I put it in a smaller tin which also got the hammer/nail air vent in the lid.

Feeling like I’d spent enough of my grill gas on this project, I opted to do this round real mountain man style and build a fire and toss the tin in the fire.  I pretty well buried it–it’s in there somewhere.

Real mountain man char cloth cooking method

Real mountain man char cloth cooking method

It did not cook long in the fire–maybe 15 minutes (of course it was in a smaller tin than the first round, but I’m guessing even a large tin wouldn’t take 9 hours in the fire).  I couldn’t tell when it stopped smoking since it was in a fire with all the rest of the smoke, so I just guessed at when to pull it out.  It wouldn’t matter if it stayed in there until the fire burned out as long as no sparks got in the airhole and caught all the fabric on fire in the meantime.

Cooked monk's cloth char cloth

Cooked monk's cloth char cloth

I fished it out, let it cool, and opened it to nicely blackened monk’s cloth.

This second round of char cloth lights up with minimal spark from a firestarter or flint/steel.  It is more fragile than the jersey char cloth, but works much better.  I’ll have to post on flint/steel firestarting another time :)

Char cloth burning

Char cloth burning

So, to recap, to make better char cloth, start with a 100% cotton fabric with texture and a fairly loose weave.  Use a fire pit if you can to save on gas.  Cooking on higher heat and cooking a smaller batch help speed up cooking time.  Happy firestarting!

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  • http://preparednesspro.wordpress.com/ Preparedness Pro

    Glad you figured out great char cloth! I went to a pioneer village in Logan last summer and we were showed how to make char cloth this same way — it was surprisingly flammable. Great post!

  • http://preparednesspro.wordpress.com Preparedness Pro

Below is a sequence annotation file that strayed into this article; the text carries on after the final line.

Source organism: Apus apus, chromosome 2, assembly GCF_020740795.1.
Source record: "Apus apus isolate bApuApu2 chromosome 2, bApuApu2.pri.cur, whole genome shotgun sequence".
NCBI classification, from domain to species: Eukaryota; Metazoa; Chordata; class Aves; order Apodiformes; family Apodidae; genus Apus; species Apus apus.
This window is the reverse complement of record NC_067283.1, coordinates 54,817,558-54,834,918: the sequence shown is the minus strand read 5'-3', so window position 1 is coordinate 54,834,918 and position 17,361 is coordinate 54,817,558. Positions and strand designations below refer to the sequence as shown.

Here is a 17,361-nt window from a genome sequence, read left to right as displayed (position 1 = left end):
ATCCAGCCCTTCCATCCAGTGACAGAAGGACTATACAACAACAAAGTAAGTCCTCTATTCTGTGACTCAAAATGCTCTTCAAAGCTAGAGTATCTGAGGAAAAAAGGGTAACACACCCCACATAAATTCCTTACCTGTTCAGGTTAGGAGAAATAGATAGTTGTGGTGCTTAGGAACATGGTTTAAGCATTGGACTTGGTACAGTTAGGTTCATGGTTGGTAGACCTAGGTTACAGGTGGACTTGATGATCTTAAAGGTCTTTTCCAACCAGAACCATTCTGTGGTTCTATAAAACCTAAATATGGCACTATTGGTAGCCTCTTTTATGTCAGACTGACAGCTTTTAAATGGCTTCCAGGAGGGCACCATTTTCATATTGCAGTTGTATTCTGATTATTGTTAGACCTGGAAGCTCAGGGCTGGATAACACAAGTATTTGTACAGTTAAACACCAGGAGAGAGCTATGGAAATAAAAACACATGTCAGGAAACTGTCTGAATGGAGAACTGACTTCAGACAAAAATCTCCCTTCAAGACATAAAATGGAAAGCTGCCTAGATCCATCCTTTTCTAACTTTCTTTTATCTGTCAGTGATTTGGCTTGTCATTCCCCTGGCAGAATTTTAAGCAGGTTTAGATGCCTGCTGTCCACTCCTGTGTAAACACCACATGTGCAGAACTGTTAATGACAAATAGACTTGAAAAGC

Glad you figured out great char cloth! I went to a pioneer village in Logan last summer and we were showed how to make char cloth this same way — it was surprisingly flammable. Great post!

  • http://kentucky-preppers-network.blogspot.com/ matthiasj

    Great post Angela. This one is a keeper. I’m going to look for that fabric next time I go to Wal-Mart.

  • http://kentucky-preppers-network.blogspot.com matthiasj

    Great post Angela. This one is a keeper. I’m going to look for that fabric next time I go to Wal-Mart.

  • http://www.72hourplan.com/ 72hourplan

    great article. I am going to add some char cloth to my fire kit, along side my dryer lint. May I have permission to reprint this article at http://www.72hourplan.com?? I will of course maintain your byline and link back to utah preppers.

    Best,
    Wayne

  • http://www.72hourplan.com 72hourplan

    great article. I am going to add some char cloth to my fire kit, along side my dryer lint. May I have permission to reprint this article at http://www.72hourplan.com?? I will of course maintain your byline and link back to utah preppers.

    Best,
    Wayne

  • http://www.conservativescalawag.blogspot.com/ Michael

    Very nice, this is something I’ve been working on as of late. Thanks for sharing.

  • http://www.conservativescalawag.blogspot.com Michael

    Very nice, this is something I’ve been working on as of late. Thanks for sharing.